Remember, all it takes to increase taxes over Prop 13 limits is voter support... 55% for school infrastructure and 2/3 for other things... the voters where I live have been very generous... so much so Property Tax is now more than 50% above straight Prop 13.

Oh... I wouldn't call my $9100 yearly property tax on a 1956 1700 square feet ranch style home with Formica counters and linoleum floors as an example of almost ceasing to pay my bill
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Old 12-03-2010, 11:29 PM
 
25,800 posts, read 49,685,561 times
Reputation: 19243
Quote:
Originally Posted by jazzlover View Post
That just depends on where Colorado is on "the curve of destruction." It's actually an exponential curve that parallels population growth. California hit the steep part of the curve a few decades before Colorado, and thus has already seen the very nasty loss of quality of life that brings. Unfortunately, Colorado is stupidly following the same curve, just 20 years behind. As our population grows exponentially, so too will our loss in quality of life. The people who believe that California-type problems won't happen here--and won't be here quite soon unless we change course--are horribly misguided.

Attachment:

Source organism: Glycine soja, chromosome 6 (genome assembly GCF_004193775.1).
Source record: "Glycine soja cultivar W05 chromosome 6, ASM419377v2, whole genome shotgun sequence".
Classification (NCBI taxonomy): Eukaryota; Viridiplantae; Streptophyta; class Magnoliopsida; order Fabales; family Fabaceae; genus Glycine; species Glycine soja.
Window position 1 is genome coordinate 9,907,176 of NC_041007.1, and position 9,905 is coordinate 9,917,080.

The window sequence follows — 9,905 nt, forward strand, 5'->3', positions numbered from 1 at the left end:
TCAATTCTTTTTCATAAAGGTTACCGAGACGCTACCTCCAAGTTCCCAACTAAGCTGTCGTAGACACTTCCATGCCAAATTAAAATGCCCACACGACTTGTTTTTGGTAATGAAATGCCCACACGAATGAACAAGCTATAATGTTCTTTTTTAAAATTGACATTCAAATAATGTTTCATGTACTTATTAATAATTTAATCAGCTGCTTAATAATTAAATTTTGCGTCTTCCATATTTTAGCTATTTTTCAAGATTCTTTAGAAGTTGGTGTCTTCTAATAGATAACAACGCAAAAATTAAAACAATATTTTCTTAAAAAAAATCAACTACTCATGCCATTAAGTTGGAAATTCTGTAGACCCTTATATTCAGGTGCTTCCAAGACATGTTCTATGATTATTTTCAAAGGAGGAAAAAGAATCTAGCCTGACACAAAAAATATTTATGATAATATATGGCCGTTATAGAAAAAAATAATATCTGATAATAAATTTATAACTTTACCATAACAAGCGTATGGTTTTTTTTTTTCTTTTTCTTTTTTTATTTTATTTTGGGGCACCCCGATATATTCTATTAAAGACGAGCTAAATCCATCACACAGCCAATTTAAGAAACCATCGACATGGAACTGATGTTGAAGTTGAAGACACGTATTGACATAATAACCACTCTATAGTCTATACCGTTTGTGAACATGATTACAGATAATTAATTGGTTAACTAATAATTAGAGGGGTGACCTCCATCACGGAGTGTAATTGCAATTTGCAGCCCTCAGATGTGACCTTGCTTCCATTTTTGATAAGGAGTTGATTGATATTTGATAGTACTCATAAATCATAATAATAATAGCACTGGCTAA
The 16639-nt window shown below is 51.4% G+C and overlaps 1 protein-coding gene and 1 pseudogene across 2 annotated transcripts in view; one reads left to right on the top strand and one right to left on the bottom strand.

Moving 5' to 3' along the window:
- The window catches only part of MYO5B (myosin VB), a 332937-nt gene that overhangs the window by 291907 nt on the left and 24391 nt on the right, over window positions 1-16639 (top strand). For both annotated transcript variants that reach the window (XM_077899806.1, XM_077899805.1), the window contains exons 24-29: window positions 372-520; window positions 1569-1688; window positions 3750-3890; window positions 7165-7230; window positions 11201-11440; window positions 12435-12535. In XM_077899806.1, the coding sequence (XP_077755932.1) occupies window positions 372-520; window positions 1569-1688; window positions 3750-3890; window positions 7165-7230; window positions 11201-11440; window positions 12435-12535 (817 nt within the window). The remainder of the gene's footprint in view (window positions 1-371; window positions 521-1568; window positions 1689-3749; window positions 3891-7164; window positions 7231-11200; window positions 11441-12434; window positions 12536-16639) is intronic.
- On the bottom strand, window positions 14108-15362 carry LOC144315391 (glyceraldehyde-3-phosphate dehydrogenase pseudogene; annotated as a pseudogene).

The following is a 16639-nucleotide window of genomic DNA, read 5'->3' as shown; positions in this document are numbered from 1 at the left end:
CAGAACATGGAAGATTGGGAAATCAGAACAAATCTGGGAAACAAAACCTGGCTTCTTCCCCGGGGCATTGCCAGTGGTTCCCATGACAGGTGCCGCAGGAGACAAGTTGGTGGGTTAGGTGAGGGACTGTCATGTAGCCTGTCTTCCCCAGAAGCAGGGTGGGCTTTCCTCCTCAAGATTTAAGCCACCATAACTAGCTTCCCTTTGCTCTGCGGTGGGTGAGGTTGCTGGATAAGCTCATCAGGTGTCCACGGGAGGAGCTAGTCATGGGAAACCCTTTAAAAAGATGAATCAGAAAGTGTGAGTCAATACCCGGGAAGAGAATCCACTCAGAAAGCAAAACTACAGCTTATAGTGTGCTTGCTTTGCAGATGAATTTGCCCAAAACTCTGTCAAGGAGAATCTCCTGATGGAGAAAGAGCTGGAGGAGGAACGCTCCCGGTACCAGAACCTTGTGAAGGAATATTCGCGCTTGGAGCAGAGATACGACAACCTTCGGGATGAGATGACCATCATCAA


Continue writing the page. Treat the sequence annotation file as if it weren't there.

Very true.. the old adage of "As California goes... so goes the nation" is alive and well.

Things that were only in California decades ago are now universal...
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Old 12-06-2010, 10:30 PM
 
625 posts, read 1,149,983 times
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Quote:
That just depends on where Colorado is on "the curve of destruction." It's actually an exponential curve that parallels population growth.
I would make the argument that pop growth is only one factor and not the determining one. While pop growth may determine overall character, like how urban an area is, the way we grow (physically) and the social factors of a place are equally important, as are some factors out of our control like geography.

If we choose to grow at lower densities with lots of asphalt and having to drive everywhere, we end up with bad traffic situations and open spaces and natural areas disappearing. If on the other hand we choose to grow wisely with more compact communities, protected open space and river corridors, and transit options, a place may be more livable.

I spent plenty of enjoyable time visiting places like Montreal or living in San Francisco, where I didn't need to drive, where the city was pleasant and nature was always a short bike ride or drive away, and where things were more or less safe. On the other hand, I spent time in much less pleasant cities where you had to drive everywhere in bad traffic and where crime and poor schools were the norm. I purposefully address both environmental and social dimensions b/c I think both are key. I know in CA issues of housing cost add complexity.

I know there are endless details to be debated, my point is that two places can have the same metro population yet feel very different and vary greatly in quality of life and in how much natural land they pave over and environmental impact they have.